by April Bayer
Photo courtesy of Katie Christensen
Several Concordia students spent the summer traveling and sharing the Gospel around the world through music, teaching, volunteering and mission work.
Forty-four members of the University A Cappella Choir spent nearly three weeks from May 7-27 touring and performing in South Africa. The tour provided an opportunity for students to not only sing for an international audience but to fully experience another culture.
“I was appreciative of the fact that our tour manager, Adam Lee, worked to give us an authentic South African experience,”conductor Dr. Kurt von Kampen said. “It would have been very possible for us to perform in churches very much like we have in our country and stay in four and five-star hotels. But he wanted something unique (and more) for us. We got into the culture…both by meeting many local folks at
the churches and staying in their homes.”
The choir performed many of its usual pieces, including hymns, African spirituals and a Bach piece, but also learned new songs from local church choirs along the way. The students also had the chance to perform with a Swazi tribal choir and experience various forms of worship from a Zulu Pentecostal service to a high church Lutheran service spoken in German.
Concert locations included Johannesburg, Middelburg, Kruger, Swaziland, St. Lucia, Durban, Lesotho and Pretoria. Choir members had the chance to visit several notable South African landmarks
such as the Apartheid Museum, Kruger National Park and the St. Lucia Estuary. They also went on two safaris, toured the cities of Pretoria and Johannesburg and explored the Indian Ocean.
“I got to see more stars than I’d ever seen, go for a pony trek, and teach the Doxology to some people there and learn some of their music as well. Plans changed often, opportunities arose and we got to see God
work in awesome ways,” senior Caleb Worral said.
Von Kampen said that the choir also experienced some cultural differences from the United States as they performed and stayed with local families. Concerts and meals would sometimes start up to 45
minutes later than planned because South African culture does not depend as much on time and schedules as American culture. South African audiences also reacted differently than most American audiences
by singing call and response songs with the choir and dancing in the aisles.
“What I learned in this tour is that you can’t really get to know a place that you’re visiting until you live with the people,” junior Katie Christensen said. “They have close families and family time is important.
Their priorities are different. We saw a lot of the tourist stuff during the last two weeks, but as fun as that was, it wouldn’t have been the same tour if we hadn’t experienced the real lives and families of the South African people.”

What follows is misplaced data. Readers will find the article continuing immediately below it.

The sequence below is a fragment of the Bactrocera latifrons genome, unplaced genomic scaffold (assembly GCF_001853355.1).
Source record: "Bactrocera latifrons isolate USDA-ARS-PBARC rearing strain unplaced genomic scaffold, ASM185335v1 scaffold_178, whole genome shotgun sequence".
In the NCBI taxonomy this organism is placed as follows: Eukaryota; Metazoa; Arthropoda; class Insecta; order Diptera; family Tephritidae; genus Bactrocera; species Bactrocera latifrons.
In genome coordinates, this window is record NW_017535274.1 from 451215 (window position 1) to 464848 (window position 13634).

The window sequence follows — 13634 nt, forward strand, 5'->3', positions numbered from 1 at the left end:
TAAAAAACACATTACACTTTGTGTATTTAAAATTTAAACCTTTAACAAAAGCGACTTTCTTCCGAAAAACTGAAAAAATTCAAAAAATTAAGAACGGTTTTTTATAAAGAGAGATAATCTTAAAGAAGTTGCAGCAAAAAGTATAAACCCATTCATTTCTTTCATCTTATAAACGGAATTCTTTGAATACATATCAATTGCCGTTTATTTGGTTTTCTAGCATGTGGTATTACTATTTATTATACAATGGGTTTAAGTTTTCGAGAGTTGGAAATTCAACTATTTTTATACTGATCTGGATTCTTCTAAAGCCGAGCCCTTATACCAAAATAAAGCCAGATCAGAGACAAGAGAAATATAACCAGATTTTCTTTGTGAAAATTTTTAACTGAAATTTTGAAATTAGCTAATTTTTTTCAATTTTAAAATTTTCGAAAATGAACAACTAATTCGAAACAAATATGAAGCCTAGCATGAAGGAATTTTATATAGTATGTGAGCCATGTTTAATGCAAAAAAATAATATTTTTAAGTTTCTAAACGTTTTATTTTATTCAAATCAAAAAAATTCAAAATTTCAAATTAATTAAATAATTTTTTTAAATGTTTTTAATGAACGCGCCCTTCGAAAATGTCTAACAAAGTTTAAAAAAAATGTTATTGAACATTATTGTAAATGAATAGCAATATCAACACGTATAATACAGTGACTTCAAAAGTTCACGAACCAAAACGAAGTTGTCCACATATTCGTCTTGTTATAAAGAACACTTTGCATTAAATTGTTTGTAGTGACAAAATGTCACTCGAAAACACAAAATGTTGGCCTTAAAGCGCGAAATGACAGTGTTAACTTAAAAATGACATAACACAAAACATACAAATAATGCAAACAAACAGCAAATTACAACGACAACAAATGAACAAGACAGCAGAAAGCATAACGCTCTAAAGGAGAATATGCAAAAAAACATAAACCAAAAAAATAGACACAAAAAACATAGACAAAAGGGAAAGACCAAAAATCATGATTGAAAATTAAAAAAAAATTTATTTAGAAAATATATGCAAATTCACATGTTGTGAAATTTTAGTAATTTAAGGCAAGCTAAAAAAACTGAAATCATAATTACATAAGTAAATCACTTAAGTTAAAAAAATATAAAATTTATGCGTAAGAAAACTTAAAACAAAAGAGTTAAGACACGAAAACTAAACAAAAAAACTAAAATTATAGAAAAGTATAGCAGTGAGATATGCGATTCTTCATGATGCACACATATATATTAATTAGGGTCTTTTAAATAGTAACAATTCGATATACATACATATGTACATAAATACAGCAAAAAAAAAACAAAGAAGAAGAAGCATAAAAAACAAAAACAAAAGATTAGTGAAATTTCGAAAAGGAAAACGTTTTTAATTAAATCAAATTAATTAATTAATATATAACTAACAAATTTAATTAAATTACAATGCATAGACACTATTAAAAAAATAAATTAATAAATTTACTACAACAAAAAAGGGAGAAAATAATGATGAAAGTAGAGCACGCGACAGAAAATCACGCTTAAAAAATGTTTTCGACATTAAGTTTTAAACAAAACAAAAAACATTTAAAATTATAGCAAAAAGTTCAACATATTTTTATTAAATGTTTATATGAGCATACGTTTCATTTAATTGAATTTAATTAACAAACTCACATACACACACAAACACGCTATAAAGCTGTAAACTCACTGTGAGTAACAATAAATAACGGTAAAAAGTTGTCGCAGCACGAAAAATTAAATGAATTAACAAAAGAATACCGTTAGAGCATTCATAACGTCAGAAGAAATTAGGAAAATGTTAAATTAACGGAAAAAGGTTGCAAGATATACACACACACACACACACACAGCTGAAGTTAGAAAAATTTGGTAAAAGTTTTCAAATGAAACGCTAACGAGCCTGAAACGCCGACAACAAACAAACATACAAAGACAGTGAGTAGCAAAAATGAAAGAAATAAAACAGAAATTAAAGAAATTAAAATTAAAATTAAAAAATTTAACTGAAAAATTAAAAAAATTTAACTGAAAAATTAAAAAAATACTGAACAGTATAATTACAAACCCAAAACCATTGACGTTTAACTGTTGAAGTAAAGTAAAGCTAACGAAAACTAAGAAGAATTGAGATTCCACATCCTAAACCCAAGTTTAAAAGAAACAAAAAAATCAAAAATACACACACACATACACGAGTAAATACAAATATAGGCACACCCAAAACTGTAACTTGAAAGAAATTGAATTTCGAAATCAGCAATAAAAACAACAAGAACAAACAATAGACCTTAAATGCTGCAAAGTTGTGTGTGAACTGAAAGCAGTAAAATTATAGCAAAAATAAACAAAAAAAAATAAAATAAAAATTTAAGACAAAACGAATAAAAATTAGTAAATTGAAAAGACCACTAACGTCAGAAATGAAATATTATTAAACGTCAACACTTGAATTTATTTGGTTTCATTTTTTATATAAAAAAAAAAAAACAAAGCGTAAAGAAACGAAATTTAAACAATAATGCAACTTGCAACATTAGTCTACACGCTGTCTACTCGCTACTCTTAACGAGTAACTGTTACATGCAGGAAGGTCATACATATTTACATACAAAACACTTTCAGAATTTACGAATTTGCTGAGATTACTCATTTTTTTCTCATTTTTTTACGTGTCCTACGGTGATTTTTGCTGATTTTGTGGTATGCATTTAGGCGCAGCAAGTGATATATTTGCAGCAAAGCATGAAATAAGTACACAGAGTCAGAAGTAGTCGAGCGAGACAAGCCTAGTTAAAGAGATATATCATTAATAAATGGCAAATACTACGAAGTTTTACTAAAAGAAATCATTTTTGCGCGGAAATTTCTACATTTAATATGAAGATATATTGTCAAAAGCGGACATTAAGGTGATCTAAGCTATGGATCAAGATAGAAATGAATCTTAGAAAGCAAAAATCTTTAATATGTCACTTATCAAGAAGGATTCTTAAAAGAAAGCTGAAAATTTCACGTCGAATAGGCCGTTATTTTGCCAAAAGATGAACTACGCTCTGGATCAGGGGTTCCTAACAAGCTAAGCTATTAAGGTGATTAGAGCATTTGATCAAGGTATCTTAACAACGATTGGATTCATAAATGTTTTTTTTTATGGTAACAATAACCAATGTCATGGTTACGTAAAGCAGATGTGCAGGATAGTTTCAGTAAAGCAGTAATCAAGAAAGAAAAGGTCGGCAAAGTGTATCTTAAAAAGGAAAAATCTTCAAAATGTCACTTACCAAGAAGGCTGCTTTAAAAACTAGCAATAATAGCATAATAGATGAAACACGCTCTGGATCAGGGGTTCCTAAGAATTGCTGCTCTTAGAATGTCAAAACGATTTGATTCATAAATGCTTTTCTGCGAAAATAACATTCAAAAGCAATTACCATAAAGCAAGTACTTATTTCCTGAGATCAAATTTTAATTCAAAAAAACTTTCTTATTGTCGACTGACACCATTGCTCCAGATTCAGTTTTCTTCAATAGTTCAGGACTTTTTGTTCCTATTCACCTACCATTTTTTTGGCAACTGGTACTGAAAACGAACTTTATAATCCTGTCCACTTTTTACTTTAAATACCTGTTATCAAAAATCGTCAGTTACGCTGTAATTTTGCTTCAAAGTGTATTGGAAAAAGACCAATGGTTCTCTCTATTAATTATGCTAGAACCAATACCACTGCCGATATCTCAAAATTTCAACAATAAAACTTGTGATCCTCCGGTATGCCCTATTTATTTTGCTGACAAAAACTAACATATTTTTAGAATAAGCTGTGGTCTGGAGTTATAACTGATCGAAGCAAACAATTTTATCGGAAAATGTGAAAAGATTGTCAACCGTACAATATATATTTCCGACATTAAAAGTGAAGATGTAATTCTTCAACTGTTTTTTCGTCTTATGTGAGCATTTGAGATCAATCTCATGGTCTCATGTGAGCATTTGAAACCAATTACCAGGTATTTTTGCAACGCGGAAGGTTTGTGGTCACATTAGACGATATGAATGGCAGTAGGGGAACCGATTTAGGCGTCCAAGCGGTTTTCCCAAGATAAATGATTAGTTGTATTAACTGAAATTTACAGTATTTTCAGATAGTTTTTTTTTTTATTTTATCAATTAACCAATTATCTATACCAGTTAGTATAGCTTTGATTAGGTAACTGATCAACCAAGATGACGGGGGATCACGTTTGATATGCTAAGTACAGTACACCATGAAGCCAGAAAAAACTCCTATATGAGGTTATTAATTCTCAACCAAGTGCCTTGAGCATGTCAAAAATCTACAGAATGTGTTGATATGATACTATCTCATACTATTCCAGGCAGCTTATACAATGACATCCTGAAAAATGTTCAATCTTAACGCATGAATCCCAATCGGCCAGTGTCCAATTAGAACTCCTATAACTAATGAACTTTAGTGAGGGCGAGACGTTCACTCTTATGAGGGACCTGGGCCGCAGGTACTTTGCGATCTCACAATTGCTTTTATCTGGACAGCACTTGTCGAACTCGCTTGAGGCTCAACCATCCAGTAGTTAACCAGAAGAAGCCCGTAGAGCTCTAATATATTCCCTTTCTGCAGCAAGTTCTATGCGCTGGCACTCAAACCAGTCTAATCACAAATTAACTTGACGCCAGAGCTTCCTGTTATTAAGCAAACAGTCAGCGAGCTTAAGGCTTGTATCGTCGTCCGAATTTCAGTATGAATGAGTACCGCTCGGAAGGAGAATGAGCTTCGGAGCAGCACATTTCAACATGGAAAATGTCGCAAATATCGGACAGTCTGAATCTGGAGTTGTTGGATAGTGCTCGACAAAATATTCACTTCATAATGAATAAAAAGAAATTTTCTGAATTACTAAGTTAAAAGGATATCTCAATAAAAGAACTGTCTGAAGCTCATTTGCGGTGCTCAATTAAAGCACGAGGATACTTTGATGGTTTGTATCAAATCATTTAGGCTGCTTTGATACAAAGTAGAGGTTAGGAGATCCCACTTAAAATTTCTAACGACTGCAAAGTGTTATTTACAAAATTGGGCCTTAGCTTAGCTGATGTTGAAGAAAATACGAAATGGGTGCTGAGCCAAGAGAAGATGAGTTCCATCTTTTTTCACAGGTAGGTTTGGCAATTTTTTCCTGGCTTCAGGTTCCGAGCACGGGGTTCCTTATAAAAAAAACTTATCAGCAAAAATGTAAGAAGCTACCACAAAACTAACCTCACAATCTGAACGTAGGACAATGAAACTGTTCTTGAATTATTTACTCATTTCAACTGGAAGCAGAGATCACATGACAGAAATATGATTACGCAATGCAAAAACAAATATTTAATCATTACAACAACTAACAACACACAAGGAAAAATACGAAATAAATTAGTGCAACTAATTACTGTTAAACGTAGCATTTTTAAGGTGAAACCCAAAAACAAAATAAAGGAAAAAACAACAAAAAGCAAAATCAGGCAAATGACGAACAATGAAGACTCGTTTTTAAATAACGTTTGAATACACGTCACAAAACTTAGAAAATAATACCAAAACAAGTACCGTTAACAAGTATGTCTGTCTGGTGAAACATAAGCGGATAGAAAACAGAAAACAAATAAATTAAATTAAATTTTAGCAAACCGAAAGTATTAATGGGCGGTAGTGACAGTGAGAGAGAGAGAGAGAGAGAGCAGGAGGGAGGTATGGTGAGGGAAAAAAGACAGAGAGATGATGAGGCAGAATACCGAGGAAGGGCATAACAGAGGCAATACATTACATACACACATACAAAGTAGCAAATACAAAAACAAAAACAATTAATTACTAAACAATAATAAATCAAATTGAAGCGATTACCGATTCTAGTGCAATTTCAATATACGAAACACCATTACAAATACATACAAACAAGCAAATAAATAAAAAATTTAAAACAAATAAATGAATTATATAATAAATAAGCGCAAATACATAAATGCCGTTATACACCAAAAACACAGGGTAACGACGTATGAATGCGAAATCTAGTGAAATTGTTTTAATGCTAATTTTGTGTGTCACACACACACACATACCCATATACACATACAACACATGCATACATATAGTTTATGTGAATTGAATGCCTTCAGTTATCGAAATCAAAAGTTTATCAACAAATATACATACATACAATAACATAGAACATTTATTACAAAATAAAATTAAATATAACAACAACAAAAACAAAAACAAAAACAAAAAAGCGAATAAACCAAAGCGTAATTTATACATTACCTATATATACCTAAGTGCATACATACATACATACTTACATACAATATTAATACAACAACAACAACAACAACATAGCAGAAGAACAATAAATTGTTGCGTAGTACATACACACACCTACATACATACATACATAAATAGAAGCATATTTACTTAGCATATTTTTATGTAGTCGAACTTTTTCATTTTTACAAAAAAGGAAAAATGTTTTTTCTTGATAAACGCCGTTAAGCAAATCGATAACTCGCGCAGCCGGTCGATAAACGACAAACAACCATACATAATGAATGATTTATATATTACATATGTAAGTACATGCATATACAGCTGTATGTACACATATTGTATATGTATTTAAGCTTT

Another group of nine education students journeyed to Shenzhen, China to teach English and other subjects in an ESL learning environment at Buena Vista Concordia International School from June 22 to July 30. Students spent time planning lessons, leading day camps focused on art and science and visiting a variety of landmarks from a Buddhist temple to a jade market.
“God is in China and His will is being done there. I always knew this fact, but until I got outside of my American bubble, I didn’t truly understand what it meant,” junior David Epperson said. “So many people have not heard the name ‘ Jesus,’ but even though proselytizing is illegal, there are still churches and there are still new people coming to Christ every day.”
Nine Concordia students also visited a Lutheran mission and church in Amatitan, Guatemala for a week in May to work with local children and lead a program similar to Vacation Bible School. The Concordia students and the children spent time singing songs, doing crafts, studying the Bible and playing outside. The group also helped teach English in local schools, worked to serve the women of the community, and planted fruit trees at local homes.
Sophomore Anna Holle said that the language barrier sometimes made both travel and conversation with the locals difficult but was a useful learning experience.
“It is so simple yet so amazing to think about how our God doesn’t only speak one language. Language barriers don’t exist when talking to God, and loving him is a universal thing,” Holle said. “We were
created to be relational. Even when language barriers exist, God made it possible to show love and service through our actions.”
Junior David Geidel spent over two months, from May 15 to July 26, living in Hong Kong but crossed the border into Shenzhen, China regularly to deliver Bibles to churches and people that did not have access to them. Geidel also visited and delivered Bibles to the Hmong people of Vietnam.
Geidel said that while a limited number of Bibles are legally sold in China, there are still areas where churches have no Bibles. The Hmong people in Vietnam have even less religious freedom and carry out much of their worship and study in secret. Geidel was safe during his stay in Hong Kong and China, but the work he did there presented some risks and challenges when he was stopped by Chinese immigration
officials while crossing the border.
“A police officer, detective and immigration superintendent questioned me,” Geidel said. “The first time I was stopped, I was alone and (was) questioned and held for three hours. The second time, I was with a guy my age, and we were questioned and held for four hours. Through this trial, I had my faith tested. Through the testing, I became more mature in my faith.”
Other students who completed mission work this summer include senior Jan Steinbrueck, who worked with a mission team in India, and senior Andie Anderson, who visited Paris, France.